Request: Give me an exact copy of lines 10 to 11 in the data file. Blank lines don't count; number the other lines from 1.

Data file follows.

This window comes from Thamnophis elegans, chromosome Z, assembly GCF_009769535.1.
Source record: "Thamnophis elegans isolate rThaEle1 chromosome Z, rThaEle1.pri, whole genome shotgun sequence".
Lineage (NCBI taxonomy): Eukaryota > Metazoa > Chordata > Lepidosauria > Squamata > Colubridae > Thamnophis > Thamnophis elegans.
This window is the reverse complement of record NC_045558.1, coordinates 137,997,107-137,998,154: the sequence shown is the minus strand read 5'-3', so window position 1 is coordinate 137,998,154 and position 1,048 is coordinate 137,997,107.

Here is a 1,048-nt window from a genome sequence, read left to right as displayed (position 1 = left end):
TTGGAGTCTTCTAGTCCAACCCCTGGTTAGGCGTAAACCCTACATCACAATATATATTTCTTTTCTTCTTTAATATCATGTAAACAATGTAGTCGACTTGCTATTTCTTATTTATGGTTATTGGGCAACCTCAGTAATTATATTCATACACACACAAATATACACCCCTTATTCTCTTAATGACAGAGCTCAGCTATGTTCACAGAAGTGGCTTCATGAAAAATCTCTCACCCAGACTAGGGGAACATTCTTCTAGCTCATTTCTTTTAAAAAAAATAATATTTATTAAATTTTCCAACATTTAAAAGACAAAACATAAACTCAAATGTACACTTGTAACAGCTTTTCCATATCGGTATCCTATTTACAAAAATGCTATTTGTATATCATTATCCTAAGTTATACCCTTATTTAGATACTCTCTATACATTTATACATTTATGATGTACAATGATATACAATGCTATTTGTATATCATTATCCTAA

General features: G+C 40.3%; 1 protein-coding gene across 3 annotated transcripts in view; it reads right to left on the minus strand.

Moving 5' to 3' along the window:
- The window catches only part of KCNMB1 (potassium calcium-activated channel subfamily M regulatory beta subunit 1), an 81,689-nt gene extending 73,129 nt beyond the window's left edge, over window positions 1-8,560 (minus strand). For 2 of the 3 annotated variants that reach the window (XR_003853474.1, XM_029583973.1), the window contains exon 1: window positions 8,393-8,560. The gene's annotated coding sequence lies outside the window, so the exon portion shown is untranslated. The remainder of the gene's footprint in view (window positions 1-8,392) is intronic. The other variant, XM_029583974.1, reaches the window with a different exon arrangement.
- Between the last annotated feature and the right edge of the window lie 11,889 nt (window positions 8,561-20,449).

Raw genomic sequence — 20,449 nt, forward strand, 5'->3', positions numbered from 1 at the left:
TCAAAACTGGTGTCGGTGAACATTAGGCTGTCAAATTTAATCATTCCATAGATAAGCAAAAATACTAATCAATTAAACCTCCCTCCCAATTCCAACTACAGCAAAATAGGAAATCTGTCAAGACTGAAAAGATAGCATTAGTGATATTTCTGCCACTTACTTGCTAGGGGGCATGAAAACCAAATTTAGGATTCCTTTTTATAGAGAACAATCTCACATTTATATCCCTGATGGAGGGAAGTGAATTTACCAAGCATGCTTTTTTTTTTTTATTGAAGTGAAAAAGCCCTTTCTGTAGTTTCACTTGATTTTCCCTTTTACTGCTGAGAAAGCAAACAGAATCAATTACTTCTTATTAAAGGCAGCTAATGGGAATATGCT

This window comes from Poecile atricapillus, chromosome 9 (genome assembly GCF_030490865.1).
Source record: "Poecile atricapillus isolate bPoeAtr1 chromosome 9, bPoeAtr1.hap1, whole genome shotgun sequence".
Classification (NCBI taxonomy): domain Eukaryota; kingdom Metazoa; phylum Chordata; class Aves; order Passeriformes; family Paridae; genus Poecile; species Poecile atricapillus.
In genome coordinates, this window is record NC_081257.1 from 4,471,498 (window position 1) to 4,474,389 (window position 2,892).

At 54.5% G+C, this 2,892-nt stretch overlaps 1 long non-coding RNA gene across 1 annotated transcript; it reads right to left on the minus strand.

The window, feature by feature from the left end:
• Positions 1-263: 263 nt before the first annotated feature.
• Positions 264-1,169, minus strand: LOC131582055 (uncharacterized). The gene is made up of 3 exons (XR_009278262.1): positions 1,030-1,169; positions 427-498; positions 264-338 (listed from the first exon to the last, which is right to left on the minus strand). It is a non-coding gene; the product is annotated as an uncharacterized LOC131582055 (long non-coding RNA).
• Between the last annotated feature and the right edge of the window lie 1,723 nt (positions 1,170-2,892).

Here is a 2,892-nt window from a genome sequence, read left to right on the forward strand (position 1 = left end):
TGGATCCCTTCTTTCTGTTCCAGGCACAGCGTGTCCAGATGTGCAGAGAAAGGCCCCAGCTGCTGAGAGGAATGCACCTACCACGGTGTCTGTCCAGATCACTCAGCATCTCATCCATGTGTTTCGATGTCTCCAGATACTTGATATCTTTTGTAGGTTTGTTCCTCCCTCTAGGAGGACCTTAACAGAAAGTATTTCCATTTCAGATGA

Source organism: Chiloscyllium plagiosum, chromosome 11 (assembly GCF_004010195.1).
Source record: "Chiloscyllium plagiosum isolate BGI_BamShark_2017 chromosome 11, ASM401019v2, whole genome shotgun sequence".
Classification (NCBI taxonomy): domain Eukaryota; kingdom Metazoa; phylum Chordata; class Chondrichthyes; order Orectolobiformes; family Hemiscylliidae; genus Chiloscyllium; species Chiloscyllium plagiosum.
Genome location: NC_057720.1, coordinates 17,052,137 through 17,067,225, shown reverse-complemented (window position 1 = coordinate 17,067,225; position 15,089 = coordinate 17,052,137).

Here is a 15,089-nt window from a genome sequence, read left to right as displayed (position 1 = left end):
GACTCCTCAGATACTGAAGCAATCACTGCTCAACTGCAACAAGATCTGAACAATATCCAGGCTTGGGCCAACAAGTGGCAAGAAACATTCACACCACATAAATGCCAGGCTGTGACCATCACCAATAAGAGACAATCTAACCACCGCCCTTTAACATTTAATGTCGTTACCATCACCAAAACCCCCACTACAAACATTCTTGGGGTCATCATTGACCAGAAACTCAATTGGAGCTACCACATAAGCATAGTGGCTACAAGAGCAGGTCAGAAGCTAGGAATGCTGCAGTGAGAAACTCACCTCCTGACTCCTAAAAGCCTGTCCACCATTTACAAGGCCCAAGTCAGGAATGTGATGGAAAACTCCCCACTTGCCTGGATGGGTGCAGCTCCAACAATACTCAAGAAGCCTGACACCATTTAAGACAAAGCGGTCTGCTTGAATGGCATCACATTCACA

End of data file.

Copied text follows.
- Between the last annotated feature and the right edge of the window lie 11,889 nt (window positions 8,561-20,449).

Raw genomic sequence — 20,449 nt, forward strand, 5'->3', positions numbered from 1 at the left: